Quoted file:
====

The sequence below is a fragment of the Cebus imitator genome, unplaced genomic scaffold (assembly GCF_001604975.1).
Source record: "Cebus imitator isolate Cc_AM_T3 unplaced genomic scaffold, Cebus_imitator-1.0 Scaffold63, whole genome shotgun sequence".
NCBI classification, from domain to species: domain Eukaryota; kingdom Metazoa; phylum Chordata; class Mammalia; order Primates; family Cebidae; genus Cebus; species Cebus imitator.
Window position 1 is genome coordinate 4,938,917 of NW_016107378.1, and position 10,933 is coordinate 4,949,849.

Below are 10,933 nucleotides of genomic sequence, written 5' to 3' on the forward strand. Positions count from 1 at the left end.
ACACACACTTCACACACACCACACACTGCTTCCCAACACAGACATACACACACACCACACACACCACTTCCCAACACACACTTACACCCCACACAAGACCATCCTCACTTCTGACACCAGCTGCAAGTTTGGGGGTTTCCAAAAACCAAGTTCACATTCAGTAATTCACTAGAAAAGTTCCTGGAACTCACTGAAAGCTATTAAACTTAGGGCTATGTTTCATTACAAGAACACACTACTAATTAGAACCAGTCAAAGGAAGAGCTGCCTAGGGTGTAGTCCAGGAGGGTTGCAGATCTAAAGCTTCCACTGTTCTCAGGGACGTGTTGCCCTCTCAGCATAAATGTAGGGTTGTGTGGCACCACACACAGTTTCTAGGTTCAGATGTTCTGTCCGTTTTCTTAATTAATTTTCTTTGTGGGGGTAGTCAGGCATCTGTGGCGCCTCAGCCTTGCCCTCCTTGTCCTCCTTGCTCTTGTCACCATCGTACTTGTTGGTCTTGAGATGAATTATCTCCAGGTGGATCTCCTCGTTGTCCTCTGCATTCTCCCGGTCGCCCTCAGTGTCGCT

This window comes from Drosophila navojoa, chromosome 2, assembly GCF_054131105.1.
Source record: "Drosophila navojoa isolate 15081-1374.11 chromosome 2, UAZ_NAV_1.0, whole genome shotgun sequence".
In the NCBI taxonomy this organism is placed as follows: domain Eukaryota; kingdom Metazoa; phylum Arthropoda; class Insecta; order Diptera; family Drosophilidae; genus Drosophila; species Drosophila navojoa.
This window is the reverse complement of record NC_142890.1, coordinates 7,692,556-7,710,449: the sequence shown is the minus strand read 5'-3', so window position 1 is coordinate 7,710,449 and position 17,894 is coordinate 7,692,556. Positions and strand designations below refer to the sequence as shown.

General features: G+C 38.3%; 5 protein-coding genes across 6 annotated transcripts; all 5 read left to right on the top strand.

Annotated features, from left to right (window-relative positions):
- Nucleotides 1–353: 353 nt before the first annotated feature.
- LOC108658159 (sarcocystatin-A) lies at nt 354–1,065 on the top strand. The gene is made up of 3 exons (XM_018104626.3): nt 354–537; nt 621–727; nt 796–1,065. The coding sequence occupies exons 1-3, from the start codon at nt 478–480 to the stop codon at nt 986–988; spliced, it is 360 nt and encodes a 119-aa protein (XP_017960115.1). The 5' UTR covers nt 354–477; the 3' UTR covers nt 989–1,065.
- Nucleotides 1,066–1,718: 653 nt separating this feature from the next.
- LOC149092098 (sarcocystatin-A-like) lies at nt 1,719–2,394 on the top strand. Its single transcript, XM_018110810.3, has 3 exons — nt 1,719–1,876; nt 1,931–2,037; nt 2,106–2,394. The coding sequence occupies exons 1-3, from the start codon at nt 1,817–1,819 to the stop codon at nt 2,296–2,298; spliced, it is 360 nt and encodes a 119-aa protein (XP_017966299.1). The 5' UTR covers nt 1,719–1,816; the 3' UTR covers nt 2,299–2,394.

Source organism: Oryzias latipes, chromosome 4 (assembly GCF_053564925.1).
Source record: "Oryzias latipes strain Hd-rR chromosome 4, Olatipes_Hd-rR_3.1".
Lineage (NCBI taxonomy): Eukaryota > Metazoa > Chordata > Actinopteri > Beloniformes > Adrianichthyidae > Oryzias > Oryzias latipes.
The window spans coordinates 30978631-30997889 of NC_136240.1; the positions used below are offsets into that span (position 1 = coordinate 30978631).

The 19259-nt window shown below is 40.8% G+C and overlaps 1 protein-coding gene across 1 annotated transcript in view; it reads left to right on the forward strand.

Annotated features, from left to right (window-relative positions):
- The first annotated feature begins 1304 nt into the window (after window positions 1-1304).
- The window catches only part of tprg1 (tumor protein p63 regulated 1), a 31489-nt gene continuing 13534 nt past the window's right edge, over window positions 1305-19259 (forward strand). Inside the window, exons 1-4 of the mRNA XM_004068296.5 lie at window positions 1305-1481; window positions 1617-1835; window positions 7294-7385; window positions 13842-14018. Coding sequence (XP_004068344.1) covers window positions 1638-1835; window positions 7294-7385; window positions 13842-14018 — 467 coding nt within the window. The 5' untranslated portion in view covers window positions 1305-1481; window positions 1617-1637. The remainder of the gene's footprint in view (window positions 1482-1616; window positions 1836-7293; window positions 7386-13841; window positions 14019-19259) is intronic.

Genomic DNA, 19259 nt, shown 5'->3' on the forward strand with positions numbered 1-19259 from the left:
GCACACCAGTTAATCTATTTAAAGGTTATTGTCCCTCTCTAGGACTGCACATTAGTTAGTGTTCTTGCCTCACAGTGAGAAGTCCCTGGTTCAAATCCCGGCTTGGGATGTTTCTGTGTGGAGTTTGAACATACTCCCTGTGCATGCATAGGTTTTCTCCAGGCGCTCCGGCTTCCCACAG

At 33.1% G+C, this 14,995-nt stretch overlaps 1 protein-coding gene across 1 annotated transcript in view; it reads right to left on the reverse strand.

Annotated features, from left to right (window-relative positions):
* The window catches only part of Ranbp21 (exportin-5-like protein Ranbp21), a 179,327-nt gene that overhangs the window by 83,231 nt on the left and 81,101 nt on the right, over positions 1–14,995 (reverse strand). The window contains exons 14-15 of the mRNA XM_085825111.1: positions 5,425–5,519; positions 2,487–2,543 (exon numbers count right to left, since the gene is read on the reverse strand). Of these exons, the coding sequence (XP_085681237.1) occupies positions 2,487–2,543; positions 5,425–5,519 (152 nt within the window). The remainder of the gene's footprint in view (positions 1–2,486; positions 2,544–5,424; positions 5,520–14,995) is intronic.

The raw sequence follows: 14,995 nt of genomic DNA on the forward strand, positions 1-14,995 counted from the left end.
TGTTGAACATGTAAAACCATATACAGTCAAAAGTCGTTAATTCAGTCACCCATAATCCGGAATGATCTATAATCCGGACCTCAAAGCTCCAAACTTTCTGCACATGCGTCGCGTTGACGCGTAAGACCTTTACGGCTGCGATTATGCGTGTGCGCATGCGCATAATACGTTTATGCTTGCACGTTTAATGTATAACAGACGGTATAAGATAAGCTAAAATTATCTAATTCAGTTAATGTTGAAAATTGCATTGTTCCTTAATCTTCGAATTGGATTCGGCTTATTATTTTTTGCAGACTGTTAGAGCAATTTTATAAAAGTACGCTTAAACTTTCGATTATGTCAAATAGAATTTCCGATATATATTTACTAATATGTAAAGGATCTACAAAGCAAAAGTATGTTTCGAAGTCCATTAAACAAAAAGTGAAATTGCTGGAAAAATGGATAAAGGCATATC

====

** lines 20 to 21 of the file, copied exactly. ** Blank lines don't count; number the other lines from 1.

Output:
The window spans coordinates 30978631-30997889 of NC_136240.1; the positions used below are offsets into that span (position 1 = coordinate 30978631).

The 19259-nt window shown below is 40.8% G+C and overlaps 1 protein-coding gene across 1 annotated transcript in view; it reads left to right on the forward strand.